I'd like to see the team commit to Ed Davis (who IS a defensive monster already), Valanciunas and Demar. Which makes me more inclined to view potential picks in terms of how they will fit with our current 'core'. (which also includes are current 'Star Power Forward' player don't forget, Andrea Bargnani.)

    And Harrison Barnes is, in my opinion and many others, a can't-miss prospect, who would fit PERFECTLY in with our current core group of talent. A core group that I believe will be able to win alot of games as is, if given the chance to grow together.

    You make it seem as if we'd be a 22-win team no matter what unless we get Anthony Davis.
    Also a can't-miss prospect, but would ultimately require some moving up in the draft, and some movement of our current core group of players to accomodate. Both of which, I'm not really taking into consideration.
    You're trying to select a house based on the furniture you already have. That's not the best way to do it. However much I like many of the players the Raptors already have, they are all complimentary pieces (Valanciunas may or may not be, but we don't know at this point). The Raptors need to pick whoever has the best chance to be their franchise player and then adjust their roster to him.

    And I'm not suggesting the only way the Raptors won't be a 22 win team is by drafting Davis. I'm suggesting that when you're one of the worst teams in the league, the last thing you should do worry about who's already on your team when you draft. In last year's draft, Cleveland picked Tristan Thompson over Valanciunas despite most feeling that Valanciunas was the better player because Thompson filled a more immediate need. If Valanciunas turns out to be better than Thompson, ten years from now, no one is going to remember that Thompson filled a more immediate need, but that Cleveland missed out on the better player. Hell, look at Ed Davis. The main reason Davis fell to 13 was because teams drafting ahead of the Raptors needed other positions more than PF. And now Davis is in the conversation for the top 5 players from his draft. If they had the chance to draft over, I'm guessing some of those teams would pick differently.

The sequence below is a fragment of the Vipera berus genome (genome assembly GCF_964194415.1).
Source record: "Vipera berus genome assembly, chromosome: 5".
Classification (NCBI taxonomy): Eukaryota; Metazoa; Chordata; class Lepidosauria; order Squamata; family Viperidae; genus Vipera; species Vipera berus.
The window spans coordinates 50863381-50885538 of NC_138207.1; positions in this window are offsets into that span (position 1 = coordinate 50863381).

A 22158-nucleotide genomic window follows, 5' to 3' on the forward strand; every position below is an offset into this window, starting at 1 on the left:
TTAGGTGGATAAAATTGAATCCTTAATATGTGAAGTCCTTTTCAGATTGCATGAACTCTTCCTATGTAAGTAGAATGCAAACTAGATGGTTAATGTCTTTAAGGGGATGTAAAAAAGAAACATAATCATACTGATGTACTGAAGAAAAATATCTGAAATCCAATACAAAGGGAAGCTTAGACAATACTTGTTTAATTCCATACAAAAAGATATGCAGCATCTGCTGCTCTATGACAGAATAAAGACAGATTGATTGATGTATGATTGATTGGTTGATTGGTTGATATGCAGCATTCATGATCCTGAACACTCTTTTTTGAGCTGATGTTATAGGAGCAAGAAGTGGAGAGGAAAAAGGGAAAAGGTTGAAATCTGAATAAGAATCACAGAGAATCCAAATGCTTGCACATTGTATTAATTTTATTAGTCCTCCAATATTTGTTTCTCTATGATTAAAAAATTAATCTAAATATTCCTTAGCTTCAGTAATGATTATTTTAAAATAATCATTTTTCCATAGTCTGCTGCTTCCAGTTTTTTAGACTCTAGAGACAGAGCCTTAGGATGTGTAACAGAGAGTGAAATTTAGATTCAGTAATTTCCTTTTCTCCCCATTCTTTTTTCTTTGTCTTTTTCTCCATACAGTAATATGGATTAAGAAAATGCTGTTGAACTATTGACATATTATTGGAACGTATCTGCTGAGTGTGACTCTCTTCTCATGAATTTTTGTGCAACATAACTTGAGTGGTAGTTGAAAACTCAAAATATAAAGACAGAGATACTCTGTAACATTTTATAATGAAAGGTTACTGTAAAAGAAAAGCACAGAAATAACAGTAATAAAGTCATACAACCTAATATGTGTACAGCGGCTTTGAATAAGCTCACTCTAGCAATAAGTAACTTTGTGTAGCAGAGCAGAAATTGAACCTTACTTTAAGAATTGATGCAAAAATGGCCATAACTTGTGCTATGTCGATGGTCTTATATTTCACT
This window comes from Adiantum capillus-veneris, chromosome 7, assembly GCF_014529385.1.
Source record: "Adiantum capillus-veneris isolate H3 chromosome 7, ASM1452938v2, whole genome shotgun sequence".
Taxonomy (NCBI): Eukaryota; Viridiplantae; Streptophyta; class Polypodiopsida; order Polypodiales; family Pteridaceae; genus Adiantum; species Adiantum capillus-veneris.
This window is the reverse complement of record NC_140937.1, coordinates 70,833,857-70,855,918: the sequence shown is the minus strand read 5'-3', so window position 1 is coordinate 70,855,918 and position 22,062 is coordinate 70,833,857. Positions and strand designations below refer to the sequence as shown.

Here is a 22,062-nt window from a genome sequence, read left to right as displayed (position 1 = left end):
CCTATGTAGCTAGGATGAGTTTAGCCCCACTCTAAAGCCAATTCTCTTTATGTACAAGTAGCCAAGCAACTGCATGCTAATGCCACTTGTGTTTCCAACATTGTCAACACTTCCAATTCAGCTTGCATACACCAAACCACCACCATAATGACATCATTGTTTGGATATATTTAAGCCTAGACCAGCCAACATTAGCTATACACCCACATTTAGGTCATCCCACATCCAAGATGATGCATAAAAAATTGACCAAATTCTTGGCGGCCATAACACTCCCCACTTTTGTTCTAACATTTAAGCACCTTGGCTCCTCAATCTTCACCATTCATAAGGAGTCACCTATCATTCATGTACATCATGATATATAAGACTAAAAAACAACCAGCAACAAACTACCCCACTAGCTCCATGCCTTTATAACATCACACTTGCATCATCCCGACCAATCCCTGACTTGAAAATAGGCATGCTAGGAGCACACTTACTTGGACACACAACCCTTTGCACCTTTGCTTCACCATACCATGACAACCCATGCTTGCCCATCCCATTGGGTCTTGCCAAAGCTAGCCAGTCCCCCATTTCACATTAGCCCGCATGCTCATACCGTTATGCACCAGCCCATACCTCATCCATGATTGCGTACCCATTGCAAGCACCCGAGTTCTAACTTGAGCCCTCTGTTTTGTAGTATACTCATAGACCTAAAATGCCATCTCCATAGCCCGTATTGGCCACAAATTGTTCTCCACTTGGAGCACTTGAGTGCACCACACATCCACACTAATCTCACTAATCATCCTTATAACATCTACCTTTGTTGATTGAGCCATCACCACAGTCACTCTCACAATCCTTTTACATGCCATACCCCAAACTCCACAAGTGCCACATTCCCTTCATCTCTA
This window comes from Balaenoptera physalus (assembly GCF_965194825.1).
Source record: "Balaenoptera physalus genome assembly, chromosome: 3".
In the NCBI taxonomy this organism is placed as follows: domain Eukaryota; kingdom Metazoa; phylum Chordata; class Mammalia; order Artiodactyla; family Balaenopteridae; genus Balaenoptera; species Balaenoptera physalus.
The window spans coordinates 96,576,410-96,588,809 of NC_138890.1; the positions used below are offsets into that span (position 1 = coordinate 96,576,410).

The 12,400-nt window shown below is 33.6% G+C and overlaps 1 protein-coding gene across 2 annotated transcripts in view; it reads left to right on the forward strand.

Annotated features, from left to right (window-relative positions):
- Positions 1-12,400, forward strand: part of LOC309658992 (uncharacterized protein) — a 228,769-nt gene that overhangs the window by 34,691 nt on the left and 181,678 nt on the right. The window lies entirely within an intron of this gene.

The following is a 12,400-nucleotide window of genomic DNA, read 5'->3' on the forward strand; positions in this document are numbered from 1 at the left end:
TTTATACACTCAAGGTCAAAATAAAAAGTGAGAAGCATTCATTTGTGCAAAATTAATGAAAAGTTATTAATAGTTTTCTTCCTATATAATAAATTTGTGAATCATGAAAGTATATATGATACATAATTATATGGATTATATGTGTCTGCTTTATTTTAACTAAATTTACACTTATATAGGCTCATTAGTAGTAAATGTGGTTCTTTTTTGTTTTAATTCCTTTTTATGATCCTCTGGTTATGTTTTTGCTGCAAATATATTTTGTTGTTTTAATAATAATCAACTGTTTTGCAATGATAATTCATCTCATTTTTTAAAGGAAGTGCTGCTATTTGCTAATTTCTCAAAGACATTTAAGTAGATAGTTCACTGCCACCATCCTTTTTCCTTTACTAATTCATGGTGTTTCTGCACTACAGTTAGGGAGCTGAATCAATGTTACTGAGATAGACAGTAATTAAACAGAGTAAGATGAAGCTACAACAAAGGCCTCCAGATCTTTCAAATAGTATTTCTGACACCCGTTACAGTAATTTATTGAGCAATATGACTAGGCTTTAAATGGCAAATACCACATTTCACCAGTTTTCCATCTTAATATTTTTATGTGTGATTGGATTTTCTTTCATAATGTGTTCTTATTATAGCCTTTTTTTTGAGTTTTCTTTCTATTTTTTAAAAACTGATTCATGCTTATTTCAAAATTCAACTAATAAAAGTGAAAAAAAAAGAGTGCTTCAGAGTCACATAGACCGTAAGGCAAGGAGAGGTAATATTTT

Speaking of Davis, I liked him even before the draft and have been one of his biggest backers all year, but however much I like him, he's probably a borderline All-Star, at best. If I'm picking in the draft, for the Raptors, there isn't one position I would shy away from selecting. If Jeremy Lamb is the best player available, then I'll pick him despite DeRozan being on the roster. If Andre Drummond is the best player, then he's who I pick despite Valanciunas being on the roster.

    As for WHERE the Raptors pick, obviously no one knows. I'm just saying who I like just as you've been hyping Barnes. And I actually think the Raptors have a pretty good chance at picking first. They won 22 games last year and probably will trot out a similar roster this time. There's no reason to think the results will be much different.

    All I know is that, while I like Barnes, Anthony Davis has a talent that I've rarely seen, especially in someone so young. He's basically a guard in a big man's body, and not in a bad way (like Bargnani). He still does all the things a big man needs to do, like defend, rebound and score inside, and VERY well, but he also can shoot from outside, handle the ball and is an exceptional passer. His outlet passes are almost Waltonesque. Plus he's got a 7'4 wingspan and a high basketball IQ.
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    Quote Matt52 wrote: View Post